Why I have to speak out - Coogan
Screen star Steve Coogan has criticised "myopic and self-centred" actors who lack political opinions.
The 48-year-old Philomena and Alan Partridge star said he felt he had a "moral responsibility" to be outspoken.
Coogan also said he was "not that interested" in comedy and that there was too much cynicism in today's films.
He told Radio Times magazine: "What I find intolerable among my peers is people who have no political opinions or think they're not interested in politics - as if they think it's like asking are they interested in horticulture?
"It's myopic and self-centred to only have opinions on things that affect you directly. If you have any magnanimity towards the rest of the world, you should be interested in what is going on, even though it doesn't directly affect you.
"I do it because I feel I have a moral responsibility to speak about things, if I am empowered in some way - especially if others won't."
Coogan, who has been involved with the Hacked Off campaign on press reform, added: "I mean, I got into the whole thing about the reform of the press because no-one else was."
The comedian also told the magazine: "My big bugbear with a lot of films is that they're cloaked and collapsing under the weight of their own irony."
He said of Philomena, last year's film about an Irish woman's 50-year search for her son, in which he starred in and for which he penned the screenplay: " I wanted to do something that was authentic, real and sincere because that seemed to be almost the avant-garde choice to say something sincere and not be cynical.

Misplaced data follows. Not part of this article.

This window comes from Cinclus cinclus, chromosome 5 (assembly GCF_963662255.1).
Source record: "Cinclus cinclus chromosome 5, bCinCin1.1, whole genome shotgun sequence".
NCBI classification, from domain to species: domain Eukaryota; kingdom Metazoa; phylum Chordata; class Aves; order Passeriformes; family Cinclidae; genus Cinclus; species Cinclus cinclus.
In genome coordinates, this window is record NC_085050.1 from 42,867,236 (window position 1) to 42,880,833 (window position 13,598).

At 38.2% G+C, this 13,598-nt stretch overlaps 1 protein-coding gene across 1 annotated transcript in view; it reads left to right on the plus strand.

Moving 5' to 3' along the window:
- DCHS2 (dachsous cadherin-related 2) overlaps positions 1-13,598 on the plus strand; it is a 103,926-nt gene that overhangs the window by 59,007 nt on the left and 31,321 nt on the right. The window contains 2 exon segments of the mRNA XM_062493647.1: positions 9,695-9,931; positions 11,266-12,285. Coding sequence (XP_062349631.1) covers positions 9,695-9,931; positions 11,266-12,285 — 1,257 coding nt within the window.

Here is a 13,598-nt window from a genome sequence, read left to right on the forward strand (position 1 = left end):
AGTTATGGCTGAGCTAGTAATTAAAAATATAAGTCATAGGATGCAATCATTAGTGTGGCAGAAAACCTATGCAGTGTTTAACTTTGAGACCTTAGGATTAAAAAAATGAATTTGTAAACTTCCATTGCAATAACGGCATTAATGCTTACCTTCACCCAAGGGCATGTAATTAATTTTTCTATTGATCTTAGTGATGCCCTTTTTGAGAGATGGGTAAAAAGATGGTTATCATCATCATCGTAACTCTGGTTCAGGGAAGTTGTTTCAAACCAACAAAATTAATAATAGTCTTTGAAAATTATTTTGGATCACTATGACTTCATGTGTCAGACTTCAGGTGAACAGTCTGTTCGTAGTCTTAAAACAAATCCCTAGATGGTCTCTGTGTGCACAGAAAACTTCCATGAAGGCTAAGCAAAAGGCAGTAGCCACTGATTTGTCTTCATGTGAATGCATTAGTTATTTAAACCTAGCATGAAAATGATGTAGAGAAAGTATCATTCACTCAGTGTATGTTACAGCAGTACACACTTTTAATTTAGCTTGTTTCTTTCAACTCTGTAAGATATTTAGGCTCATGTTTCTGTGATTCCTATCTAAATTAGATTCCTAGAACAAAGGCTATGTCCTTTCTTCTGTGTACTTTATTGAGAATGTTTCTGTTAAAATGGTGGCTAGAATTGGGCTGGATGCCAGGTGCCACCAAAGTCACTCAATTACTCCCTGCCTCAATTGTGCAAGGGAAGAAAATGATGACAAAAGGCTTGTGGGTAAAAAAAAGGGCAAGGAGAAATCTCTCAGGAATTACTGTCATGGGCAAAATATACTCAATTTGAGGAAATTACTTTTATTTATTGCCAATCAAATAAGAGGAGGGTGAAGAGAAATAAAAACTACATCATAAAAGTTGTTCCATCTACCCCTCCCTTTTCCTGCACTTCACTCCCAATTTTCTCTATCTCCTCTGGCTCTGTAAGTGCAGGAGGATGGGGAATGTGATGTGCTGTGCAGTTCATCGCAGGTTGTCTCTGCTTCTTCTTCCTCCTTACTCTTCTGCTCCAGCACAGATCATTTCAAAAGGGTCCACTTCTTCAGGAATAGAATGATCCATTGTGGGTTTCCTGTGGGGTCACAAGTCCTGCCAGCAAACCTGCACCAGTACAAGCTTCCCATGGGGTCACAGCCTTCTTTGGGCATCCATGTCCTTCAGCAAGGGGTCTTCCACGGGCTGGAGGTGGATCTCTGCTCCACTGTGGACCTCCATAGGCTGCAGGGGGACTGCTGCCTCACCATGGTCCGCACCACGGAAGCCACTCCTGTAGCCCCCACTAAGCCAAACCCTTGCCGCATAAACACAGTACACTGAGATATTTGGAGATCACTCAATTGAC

"Cynicism is easy and, although people think it's very clever to be cynical, it is, but ultimately it's unsatisfying.
"What's really bold and what is the toughest choice is to talk about love and hope and optimism, and those are the things that people shy away from because they find it awkward or they don't know how to deal with them."
The actor, who has reunited with Rob Brydon for a follow-up to TV series The Trip, said: "I'm not that interested in comedy - that's the problem. It's a busman's holiday for me and I'd rather watch documentaries than watch comedy.
"I like using comedy in drama and that's what I'm more interested in developing. I still want to do Alan Partridge but the more successful I am in doing drama, the more likely I am to carry on doing Alan - because I feel I've got another string to my bow."
He criticised the use of the word "celebrity" by the press to describe people such as himself "because it trivialises the people involved".
"If you say, I am an actor-writer-producer who has an opinion, it's very different from saying that I am 'a celebrity' who has an opinion. I wouldn't describe Ed Miliband as a celebrity or Harriet Harman - they're well-known because of what they do - and I'm well-known because of what I do," he said.